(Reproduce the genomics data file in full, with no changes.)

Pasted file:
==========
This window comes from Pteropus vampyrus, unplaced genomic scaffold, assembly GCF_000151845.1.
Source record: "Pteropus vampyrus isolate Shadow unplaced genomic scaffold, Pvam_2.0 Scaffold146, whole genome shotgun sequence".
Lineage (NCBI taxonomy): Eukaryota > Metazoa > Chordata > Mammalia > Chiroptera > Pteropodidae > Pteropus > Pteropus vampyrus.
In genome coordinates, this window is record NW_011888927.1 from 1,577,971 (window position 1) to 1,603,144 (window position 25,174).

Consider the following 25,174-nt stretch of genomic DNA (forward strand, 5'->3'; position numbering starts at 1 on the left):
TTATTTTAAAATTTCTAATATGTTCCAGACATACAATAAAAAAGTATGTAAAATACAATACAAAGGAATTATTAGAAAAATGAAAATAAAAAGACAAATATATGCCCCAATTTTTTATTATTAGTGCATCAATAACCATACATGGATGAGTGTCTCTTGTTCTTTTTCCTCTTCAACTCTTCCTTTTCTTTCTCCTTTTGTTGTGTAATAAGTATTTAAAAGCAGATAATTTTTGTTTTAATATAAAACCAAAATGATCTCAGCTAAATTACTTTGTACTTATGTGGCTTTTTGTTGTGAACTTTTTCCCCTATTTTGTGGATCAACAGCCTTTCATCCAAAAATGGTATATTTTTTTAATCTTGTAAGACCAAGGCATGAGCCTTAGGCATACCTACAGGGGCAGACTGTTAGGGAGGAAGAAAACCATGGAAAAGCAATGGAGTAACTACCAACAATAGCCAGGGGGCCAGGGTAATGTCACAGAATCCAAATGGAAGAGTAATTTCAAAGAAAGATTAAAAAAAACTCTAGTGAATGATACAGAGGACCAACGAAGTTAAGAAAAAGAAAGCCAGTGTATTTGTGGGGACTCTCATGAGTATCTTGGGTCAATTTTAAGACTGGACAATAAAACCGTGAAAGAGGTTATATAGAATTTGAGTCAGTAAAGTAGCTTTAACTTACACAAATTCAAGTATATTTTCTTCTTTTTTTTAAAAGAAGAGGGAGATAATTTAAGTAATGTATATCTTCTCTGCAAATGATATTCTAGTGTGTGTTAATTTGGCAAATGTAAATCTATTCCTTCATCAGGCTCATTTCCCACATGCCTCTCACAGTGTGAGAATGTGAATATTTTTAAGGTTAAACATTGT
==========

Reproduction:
This window comes from Pteropus vampyrus, unplaced genomic scaffold, assembly GCF_000151845.1.
Source record: "Pteropus vampyrus isolate Shadow unplaced genomic scaffold, Pvam_2.0 Scaffold146, whole genome shotgun sequence".
Lineage (NCBI taxonomy): Eukaryota > Metazoa > Chordata > Mammalia > Chiroptera > Pteropodidae > Pteropus > Pteropus vampyrus.
In genome coordinates, this window is record NW_011888927.1 from 1,577,971 (window position 1) to 1,603,144 (window position 25,174).

Consider the following 25,174-nt stretch of genomic DNA (forward strand, 5'->3'; position numbering starts at 1 on the left):
TTATTTTAAAATTTCTAATATGTTCCAGACATACAATAAAAAAGTATGTAAAATACAATACAAAGGAATTATTAGAAAAATGAAAATAAAAAGACAAATATATGCCCCAATTTTTTATTATTAGTGCATCAATAACCATACATGGATGAGTGTCTCTTGTTCTTTTTCCTCTTCAACTCTTCCTTTTCTTTCTCCTTTTGTTGTGTAATAAGTATTTAAAAGCAGATAATTTTTGTTTTAATATAAAACCAAAATGATCTCAGCTAAATTACTTTGTACTTATGTGGCTTTTTGTTGTGAACTTTTTCCCCTATTTTGTGGATCAACAGCCTTTCATCCAAAAATGGTATATTTTTTTAATCTTGTAAGACCAAGGCATGAGCCTTAGGCATACCTACAGGGGCAGACTGTTAGGGAGGAAGAAAACCATGGAAAAGCAATGGAGTAACTACCAACAATAGCCAGGGGGCCAGGGTAATGTCACAGAATCCAAATGGAAGAGTAATTTCAAAGAAAGATTAAAAAAAACTCTAGTGAATGATACAGAGGACCAACGAAGTTAAGAAAAAGAAAGCCAGTGTATTTGTGGGGACTCTCATGAGTATCTTGGGTCAATTTTAAGACTGGACAATAAAACCGTGAAAGAGGTTATATAGAATTTGAGTCAGTAAAGTAGCTTTAACTTACACAAATTCAAGTATATTTTCTTCTTTTTTTTAAAAGAAGAGGGAGATAATTTAAGTAATGTATATCTTCTCTGCAAATGATATTCTAGTGTGTGTTAATTTGGCAAATGTAAATCTATTCCTTCATCAGGCTCATTTCCCACATGCCTCTCACAGTGTGAGAATGTGAATATTTTTAAGGTTAAACATTGT